Nevada Warrior

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Screen Shot 2014-08-17 at 4.55.33 PMSGT Timothy Hall, from Hawthorne, NV received his specially adapted home on March 30th, 2013. He wants to thank past supporters and donors for giving him the gift of freedom and independence. “I am happy to pass his thanks along,” and remind people of how important it is to contribute to the effort to help our veterans that have sacrificed so much for us.

Here is a piece of this warriors story. 

Army SGT Tim Hall was 6 months into his 1st deployment when he lost both of his legs as the result of a mortar attack while at his Forward Operating Base in the Logar Province of Afghanistan on June 10, 2010. Standing in line at the PX (Post Exchange) at FOB Shank, SGT Hall was waiting to purchase some items when a mortar attack threw him into the air, critically injuring the 20 year old from Hawthorne, Nevada.

A Communications Signal Support Systems Specialist, SGT Hall’s legs required amputation the following day due to the severity of his injuries; his right leg amputated at the hip and his left leg amputated at the thigh. Initially treated at Bagram Air Base, Tim was airlifted to Landstuhl, Germany where he spent nearly a week being stabilized for transfer to Walter Reed Army Medical Center in Washington, DC on June 18, 2010.

SGT Hall has endured more than sixty surgeries to date, and received ongoing treatment  at the newly renamed Walter Reed National Military Medical Center in Bethesda, Maryland.

SGT Hall would like to thank all of the donors and volunteers who made his specially adapted home from Homes for Our Troops a reality. He is now  living in a specially-adapted home that  provides him with a safe environment that is based specifically around his adaptive needs. He says,

“I cannot say thank you enough for everything that is being done for me. Thank you for caring enough to make a difference.”

Soldiers Sent



There are many more important numbers than the 10,000 miles I am riding throughout America. And as important as these numbers are, they are difficult to find. The reason, according to “Forbes” and “The International Business Times” is as follows. “In March 2013 the VA abruptly stopped releasing statistics on non-fatal war casualties. But previously it was reported that more than 900,000 service men and women have been treated by the Department of Veterans Affairs hospitals and clinics, since returning from war zones in Iraq and Afghanistan, and that the monthly rate of new patients to these facilities as of the end of 2012 was around 10,000. Beyond that, the picture gets murky. “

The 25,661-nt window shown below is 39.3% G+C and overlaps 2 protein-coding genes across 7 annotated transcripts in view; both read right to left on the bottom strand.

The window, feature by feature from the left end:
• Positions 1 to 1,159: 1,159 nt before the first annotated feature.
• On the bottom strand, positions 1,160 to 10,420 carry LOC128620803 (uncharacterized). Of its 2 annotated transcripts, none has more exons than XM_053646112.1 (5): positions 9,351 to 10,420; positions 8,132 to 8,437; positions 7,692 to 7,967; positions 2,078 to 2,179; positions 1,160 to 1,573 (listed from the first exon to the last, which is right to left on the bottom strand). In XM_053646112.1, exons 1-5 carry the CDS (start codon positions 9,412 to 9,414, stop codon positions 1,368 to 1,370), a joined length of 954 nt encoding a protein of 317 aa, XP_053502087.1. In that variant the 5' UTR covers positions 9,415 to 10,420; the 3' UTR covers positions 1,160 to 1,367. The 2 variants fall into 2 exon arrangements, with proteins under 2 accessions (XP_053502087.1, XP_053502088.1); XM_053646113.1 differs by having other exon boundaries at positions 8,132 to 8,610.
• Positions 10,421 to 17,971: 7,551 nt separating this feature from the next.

I have now completed more than 6,300 miles on my journey throughout America. I have spoken to people from every walk of life, every economic class and every political position. My conversations have been in parking lots, restaurants, bars, gas stations, roadside food stands and on the streets of towns of every size. And I have concluded that “Our American Flag”  has been hijacked.

In talking to Americans, “Our Flag” the “Flag Of The People” in many cases has become the flag of politics. The “Flag Of Our Country” can still be found in the hearts of the American people. One on one my discussions with people always lead to a common position when it comes to our veterans.

“If we send them…take care of them.” In my listening to “the people” I am sometimes asked what I think about the sending of the troops and what president is right, wrong or to blame for the current situation.” My answer, which has been forged by the miles I ride alone, recognizes that the discussion of our politics has nothing to do with our responsibility to serve those who have served us and sacrificed so much.

“If we send them…take care of them.”

 I believe that we cannot wave the flag…and let a flag of politics blind us from waving the flag of the people, “The Flag Of Our Country.” In a past divisive time President Lincoln on March 4, 1865, a time of great uneasiness gave a speech to thousands of people gathered near the capitol.

President Lincoln turned from the divisive bitterness at the War’s roots to the unifying task of reconciliation and reconstruction. In the speech’s final paragraph, the president delivered his prescription for the nation’s recovery:

“With malice toward none, with charity for all, with firmness in the right asGod gives us to see the right, let us strive on to finish the work we are in,to bind up the nation’s wounds, to care for him who shall have borne the battle and for his widow, and his orphan, to do all which may achieve and cherish a just and lasting peace among ourselves and with all nations.”

“If we send them…take care of them.”

 So what are those most important numbers that I referred to at the beginning of this post? I have listed them below for you to read. I have included them in what I write so you can internalize the reality of the burden that I believe we should all accept responsibility for. Not the responsibility of the politics or the discussion of should we have sent our troops or not. I only ask that you consider the words of President Lincoln and the wisdom of the American people that I listen to each mile that I ride.  I believe, everyone who does something to help our veterans is a waving of the flag of the people…the “Flag Of Our Country.”